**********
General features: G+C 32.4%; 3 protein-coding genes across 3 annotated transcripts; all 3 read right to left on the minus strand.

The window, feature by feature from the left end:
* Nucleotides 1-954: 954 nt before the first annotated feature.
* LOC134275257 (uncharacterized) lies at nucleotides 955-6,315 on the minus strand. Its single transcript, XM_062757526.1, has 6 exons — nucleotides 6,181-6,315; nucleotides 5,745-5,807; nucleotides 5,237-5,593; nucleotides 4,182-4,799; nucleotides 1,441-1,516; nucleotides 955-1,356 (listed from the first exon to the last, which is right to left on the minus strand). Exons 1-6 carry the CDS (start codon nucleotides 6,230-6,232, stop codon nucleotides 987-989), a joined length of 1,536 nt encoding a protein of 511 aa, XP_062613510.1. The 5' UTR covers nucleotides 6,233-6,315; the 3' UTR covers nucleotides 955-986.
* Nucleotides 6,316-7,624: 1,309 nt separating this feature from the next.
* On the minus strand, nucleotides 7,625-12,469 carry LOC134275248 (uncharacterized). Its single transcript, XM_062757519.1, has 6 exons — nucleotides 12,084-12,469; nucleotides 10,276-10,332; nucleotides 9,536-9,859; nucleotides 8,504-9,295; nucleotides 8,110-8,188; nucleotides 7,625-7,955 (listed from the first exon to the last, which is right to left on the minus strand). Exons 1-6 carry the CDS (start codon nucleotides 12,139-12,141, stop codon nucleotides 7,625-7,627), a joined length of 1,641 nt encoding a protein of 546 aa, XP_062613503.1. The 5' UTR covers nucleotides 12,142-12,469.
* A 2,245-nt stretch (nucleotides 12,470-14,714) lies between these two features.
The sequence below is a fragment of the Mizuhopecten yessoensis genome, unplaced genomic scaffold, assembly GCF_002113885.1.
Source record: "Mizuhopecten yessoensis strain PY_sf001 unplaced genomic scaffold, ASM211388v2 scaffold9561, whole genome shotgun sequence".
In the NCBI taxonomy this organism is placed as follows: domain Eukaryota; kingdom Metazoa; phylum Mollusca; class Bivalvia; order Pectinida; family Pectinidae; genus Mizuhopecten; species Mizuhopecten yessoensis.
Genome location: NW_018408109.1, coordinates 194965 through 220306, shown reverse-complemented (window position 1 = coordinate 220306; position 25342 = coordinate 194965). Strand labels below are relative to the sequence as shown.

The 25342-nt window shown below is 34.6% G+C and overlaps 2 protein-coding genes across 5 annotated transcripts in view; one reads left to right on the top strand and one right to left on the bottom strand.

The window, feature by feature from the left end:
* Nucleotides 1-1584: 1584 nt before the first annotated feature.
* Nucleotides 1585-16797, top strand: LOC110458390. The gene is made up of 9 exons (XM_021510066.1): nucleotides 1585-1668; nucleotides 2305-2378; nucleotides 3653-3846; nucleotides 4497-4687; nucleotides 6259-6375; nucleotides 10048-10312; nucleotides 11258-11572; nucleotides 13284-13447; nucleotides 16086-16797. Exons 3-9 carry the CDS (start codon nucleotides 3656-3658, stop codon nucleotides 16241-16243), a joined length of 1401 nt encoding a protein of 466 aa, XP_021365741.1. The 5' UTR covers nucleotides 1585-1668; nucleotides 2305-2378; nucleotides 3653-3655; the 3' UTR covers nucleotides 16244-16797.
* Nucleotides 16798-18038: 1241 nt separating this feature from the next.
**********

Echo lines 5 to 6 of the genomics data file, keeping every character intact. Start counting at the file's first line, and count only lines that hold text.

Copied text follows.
* Nucleotides 6,316-7,624: 1,309 nt separating this feature from the next.
* On the minus strand, nucleotides 7,625-12,469 carry LOC134275248 (uncharacterized). Its single transcript, XM_062757519.1, has 6 exons — nucleotides 12,084-12,469; nucleotides 10,276-10,332; nucleotides 9,536-9,859; nucleotides 8,504-9,295; nucleotides 8,110-8,188; nucleotides 7,625-7,955 (listed from the first exon to the last, which is right to left on the minus strand). Exons 1-6 carry the CDS (start codon nucleotides 12,139-12,141, stop codon nucleotides 7,625-7,627), a joined length of 1,641 nt encoding a protein of 546 aa, XP_062613503.1. The 5' UTR covers nucleotides 12,142-12,469.